Not only is statistics of importance in climate research, but also in policymaking. The United Nations Statistics Division (UNSD) states that “accurate statistics on climate change drivers, impacts, vulnerability, mitigation and adaptation are of critical importance to support global environmental policies.”
““When it comes to a statistical model, there is no black and white… it’s often about weighing up the probabilities”, Brophy says.”
Statisticians are necessary for probability-based decision making. “When it comes to a statistical model, there is no black and white… it’s often about weighing up the probabilities”, Brophy says. “If we go down this road, what are the probabilities and consequences associated with them? Whereas if we go down this road, what are the probabilities and consequences associated with that?.” With hard evidence and probabilities to back up certain decisions, this allows for better-informed policymaking, which benefits everyone.
The research done, and policy decisions made, require interpretations of data. Even though the collection of data is more than we could have previously perceived, Brophy expressed that gathering information from data is at the forefront of research: “What we have is huge volumes of data; but we don’t want big data, we want big information. So if your data set is small, and you get big information from it, that’s brilliant.”
This is not to say that large data sets are not useful. Open science is the movement to make scientific research accessible to all levels of scientists. The benefit of open science is that even if one researcher chooses to focus on one aspect of the data set, other researchers can use other parts of the data set to gain new insights. “If you have someone that does an experiment, and they collect a certain amount of data, it wouldn’t necessarily be considered big data. They could focus on one part of the data, or maybe one or two responses. But they may have collected more. And if they make it open once they’re finished with it, other people can come in and use that data again and again and gain more valuable information.”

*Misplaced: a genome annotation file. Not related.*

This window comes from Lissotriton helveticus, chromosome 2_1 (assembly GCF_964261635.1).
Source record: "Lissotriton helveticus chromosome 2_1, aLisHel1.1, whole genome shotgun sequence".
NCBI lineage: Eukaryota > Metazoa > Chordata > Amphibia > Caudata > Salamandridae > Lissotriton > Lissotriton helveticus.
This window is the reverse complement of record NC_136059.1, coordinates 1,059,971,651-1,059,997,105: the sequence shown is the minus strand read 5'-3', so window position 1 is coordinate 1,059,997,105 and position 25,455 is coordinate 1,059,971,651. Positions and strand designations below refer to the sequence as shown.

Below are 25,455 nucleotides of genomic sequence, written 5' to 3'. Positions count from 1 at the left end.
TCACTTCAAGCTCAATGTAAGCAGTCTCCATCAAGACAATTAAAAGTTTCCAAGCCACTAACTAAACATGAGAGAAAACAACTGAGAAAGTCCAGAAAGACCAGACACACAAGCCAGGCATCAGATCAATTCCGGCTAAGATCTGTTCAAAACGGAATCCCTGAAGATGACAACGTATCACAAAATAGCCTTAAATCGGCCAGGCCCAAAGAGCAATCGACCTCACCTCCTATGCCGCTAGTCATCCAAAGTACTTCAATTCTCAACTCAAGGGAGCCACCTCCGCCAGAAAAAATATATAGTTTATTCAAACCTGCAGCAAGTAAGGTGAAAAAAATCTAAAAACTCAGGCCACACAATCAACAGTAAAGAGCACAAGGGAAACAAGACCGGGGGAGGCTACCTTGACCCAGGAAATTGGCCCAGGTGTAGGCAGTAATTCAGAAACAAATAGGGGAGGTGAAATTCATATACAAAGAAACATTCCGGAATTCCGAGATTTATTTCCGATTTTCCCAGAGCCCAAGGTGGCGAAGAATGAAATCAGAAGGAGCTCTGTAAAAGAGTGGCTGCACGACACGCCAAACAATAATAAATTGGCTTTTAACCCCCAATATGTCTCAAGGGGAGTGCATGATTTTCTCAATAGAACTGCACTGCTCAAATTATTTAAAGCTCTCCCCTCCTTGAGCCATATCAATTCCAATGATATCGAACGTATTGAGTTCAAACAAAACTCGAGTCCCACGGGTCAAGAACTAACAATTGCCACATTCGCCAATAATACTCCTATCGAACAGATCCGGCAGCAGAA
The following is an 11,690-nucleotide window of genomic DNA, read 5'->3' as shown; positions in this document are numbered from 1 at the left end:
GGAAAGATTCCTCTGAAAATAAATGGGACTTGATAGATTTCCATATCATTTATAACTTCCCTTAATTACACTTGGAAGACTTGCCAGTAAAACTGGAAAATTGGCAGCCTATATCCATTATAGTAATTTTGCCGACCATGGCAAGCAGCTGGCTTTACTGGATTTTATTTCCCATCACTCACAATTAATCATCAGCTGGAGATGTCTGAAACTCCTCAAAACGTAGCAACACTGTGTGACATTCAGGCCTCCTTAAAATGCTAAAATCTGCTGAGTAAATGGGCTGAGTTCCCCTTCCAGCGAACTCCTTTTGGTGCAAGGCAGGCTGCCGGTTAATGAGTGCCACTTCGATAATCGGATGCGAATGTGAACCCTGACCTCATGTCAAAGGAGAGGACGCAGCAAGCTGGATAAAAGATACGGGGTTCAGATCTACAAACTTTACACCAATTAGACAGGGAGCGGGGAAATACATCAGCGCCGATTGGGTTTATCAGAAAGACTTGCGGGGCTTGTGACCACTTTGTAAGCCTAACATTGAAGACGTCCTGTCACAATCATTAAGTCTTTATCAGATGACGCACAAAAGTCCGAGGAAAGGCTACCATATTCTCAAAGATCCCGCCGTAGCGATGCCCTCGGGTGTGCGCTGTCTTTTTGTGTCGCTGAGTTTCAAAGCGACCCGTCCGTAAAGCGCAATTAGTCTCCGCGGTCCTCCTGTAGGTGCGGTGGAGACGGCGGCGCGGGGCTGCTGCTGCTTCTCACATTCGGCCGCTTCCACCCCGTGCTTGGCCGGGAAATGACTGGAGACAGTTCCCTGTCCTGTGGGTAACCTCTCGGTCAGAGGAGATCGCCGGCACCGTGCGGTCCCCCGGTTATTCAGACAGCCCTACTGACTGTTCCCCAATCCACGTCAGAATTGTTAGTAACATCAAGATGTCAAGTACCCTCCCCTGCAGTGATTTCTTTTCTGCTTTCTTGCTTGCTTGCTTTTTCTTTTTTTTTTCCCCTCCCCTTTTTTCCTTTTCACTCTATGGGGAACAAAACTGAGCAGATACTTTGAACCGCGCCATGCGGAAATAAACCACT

Last year, Science Foundation Ireland (SFI) funded a research project which involved looking at the statistical method for the biodiversity and ecosystem function relationships. Brophy is currently developing statistical models which are able to handle more complex situations, which include multiple species, multiple responses, visualisation, and more.
“Science Foundation Ireland funding this work really shows that this type of work is really important”, she said. “It validates the statistical work and shows that it is valued. It’s really great to have that kind of support and know that this support is out there.” Some other projects she is working on include species diversity in Ethiopia, as well as overseeing a PhD project on how drought affects single-species grass versus multiple species grass.
“Whilst there are no easy ways to solve the issue of climate change, statistics education and research are fundamental in the search for a more sustainable planet.”
The work of statisticians is meaningful and increasingly relevant in a time where we have large amounts of data and complex problems that require many minds working together. Whilst there are no easy ways to solve the issue of climate change, statistics education and research are fundamental in the search for a more sustainable planet.